Exactly one year ago, I boarded a plane with a one-way ticket to Europe and an overstuffed backpack. I thought my trip would just be a little adventure before settling back into my normal life, but that is certainly not what it turned out to be.
To give the briefest possible background story: I had been working in a corporate environment for 5 years, saved some money, quit my job at age 28, traveled to Europe and Southeast Asia over 9 months, ran out of money, moved back to New England and have spent the last few months going between family homes in Boston and Vermont, as well as consulting.
Everything has changed – for better or worse – and now I can’t imagine going back into my “normal” life. The travel bug no longer seems like a phase – it feels like the world has opened up and shown me opportunities that are too exciting and challenging to pass up. My next destination will be Australia towards the end of the year.
Given this total 180 in life style, I felt that it might be worthwhile to stop and look back to where I started. While I captured many of my thoughts and feelings in other blog posts, I wanted to take a moment to remark on the big picture of what I’ve learned over this last year.
Most limits are self-inflicted. “I can’t,” “I could never,” “…but that’s impossible,” I think we say these phrases more often than we realize. I used to say them all the time. The self-fulfilling prophecy is real, or at least, it certainly has been for me. Once I got on the road, it didn’t take me very long to identify that I was putting all sorts of limitations on myself. I noticed that my attitude was the main thing holding me back. Especially because I was never around anyone I knew, it was incredibly silly. The strangers I was spending time with had no concept of my capabilities, I was just dragging my own self-image into my interactions with others.
For example, in the last few years I wanted to try to abstain from drinking alcohol for an extended period, just to prove to myself that I could. However, when I was at home, I would be easily influenced and had no real willpower. It was only once I was on my own in Bali that I was able to complete a full month of not drinking. To someone else, it might have been no big deal, but to me, it was a huge accomplishment. It’s amazing how setting and achieving personal goals can improve your self-image. My current goals are to do arm balances and headstands in my yoga practice – another “impossible” feat that I will slowly conquer.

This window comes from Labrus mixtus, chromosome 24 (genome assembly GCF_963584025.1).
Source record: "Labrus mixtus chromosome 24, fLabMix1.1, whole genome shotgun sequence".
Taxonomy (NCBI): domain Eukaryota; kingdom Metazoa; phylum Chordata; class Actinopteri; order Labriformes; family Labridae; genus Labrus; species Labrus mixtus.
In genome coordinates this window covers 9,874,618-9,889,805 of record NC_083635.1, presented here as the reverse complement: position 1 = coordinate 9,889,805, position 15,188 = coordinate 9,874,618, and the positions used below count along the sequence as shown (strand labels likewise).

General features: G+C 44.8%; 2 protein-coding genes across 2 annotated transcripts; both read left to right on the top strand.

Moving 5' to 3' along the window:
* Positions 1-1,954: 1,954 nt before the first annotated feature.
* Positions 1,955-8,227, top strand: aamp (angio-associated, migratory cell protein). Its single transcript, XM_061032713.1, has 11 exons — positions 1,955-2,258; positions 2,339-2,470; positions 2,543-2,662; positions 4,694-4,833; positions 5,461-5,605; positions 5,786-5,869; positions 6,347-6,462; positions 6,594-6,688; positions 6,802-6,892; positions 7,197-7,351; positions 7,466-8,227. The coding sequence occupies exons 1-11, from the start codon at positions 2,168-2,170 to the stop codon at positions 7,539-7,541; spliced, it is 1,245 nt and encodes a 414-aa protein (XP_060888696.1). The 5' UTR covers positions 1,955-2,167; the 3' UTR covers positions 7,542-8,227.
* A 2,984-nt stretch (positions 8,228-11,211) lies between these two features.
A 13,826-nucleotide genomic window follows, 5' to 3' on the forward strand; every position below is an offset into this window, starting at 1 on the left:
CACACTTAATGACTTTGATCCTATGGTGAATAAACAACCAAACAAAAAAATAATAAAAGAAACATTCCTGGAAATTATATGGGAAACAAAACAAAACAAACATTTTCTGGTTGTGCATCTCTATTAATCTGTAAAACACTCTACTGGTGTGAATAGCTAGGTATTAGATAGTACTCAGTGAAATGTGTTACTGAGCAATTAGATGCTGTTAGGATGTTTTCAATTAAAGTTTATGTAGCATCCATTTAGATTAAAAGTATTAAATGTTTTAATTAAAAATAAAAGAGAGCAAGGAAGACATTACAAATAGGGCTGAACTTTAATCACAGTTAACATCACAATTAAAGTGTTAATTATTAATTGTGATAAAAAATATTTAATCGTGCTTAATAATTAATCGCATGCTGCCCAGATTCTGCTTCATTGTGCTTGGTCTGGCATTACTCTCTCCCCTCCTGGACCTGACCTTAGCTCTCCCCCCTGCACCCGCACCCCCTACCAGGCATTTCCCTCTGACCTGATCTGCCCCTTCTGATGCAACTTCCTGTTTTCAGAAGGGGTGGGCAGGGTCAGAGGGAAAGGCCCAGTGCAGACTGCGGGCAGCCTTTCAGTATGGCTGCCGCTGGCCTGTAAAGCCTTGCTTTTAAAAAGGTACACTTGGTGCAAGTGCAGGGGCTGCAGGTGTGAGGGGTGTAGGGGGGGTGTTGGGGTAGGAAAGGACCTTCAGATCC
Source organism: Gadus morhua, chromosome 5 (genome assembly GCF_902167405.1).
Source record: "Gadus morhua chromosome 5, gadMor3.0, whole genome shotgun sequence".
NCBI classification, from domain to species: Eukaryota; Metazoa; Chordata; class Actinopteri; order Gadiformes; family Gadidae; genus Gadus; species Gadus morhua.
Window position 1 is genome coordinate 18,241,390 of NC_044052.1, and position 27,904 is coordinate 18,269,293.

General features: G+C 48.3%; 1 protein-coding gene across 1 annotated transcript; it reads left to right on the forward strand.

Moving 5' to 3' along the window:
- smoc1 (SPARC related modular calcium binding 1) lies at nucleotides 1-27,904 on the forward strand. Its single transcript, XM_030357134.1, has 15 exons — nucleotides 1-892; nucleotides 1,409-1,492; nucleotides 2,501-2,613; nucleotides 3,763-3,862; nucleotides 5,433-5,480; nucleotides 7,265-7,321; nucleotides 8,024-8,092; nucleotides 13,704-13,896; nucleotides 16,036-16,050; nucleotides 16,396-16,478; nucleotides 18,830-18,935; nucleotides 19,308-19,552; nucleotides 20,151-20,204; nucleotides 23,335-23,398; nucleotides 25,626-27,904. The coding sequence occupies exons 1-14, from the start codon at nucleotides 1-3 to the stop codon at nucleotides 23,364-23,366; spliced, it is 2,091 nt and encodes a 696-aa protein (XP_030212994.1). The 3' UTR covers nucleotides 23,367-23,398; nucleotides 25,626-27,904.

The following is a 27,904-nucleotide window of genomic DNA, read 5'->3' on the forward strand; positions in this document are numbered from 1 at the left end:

Solitude is an absolute must. I have always been a pretty big extravert – super social, busy, and, in general, not very good at taking time for myself. But now, I have to have time alone. Through solitude, I became friends with myself. I was able to identify traits or habits that I hadn’t quite faced before.
I spent eight days on my own on a Thai island after I had been traveling for several months. It was only after that long that I would have even considered spending time without trying to make friends, but it was also a total turning point for my trip (and my life). I stopped feeling scared about being lonely and started feeling empowered by doing what I felt like doing and not needing approval from anyone else. I started to listen to my thoughts instead of distracting myself from them. And, during this time, I was able to get a lot of clarity about what I want, what my habits are, and other helpful information.
The best friends you can have are the ones you can be silent with. One of the hard things about traveling alone is companionship. And while it’s easy to meet some real characters when you travel. to find someone you can just take in your surroundings with, without all the extra chatter, is hard to come by.
Where the mind goes, the energy flows. My yoga instructor in Bali said this phrase during class one day and, eight months later, I still think about it at least once a week. When you let your mind become negative, you are creating negative energy as well. And while it’s important to be in touch with your emotions and feel things fully, letting negativity take over is not productive, healthy, or useful. It is draining on yourself and others. In the times I feel low, I try to meditate on gratitude or work out – to focus on something that brings my energy level up.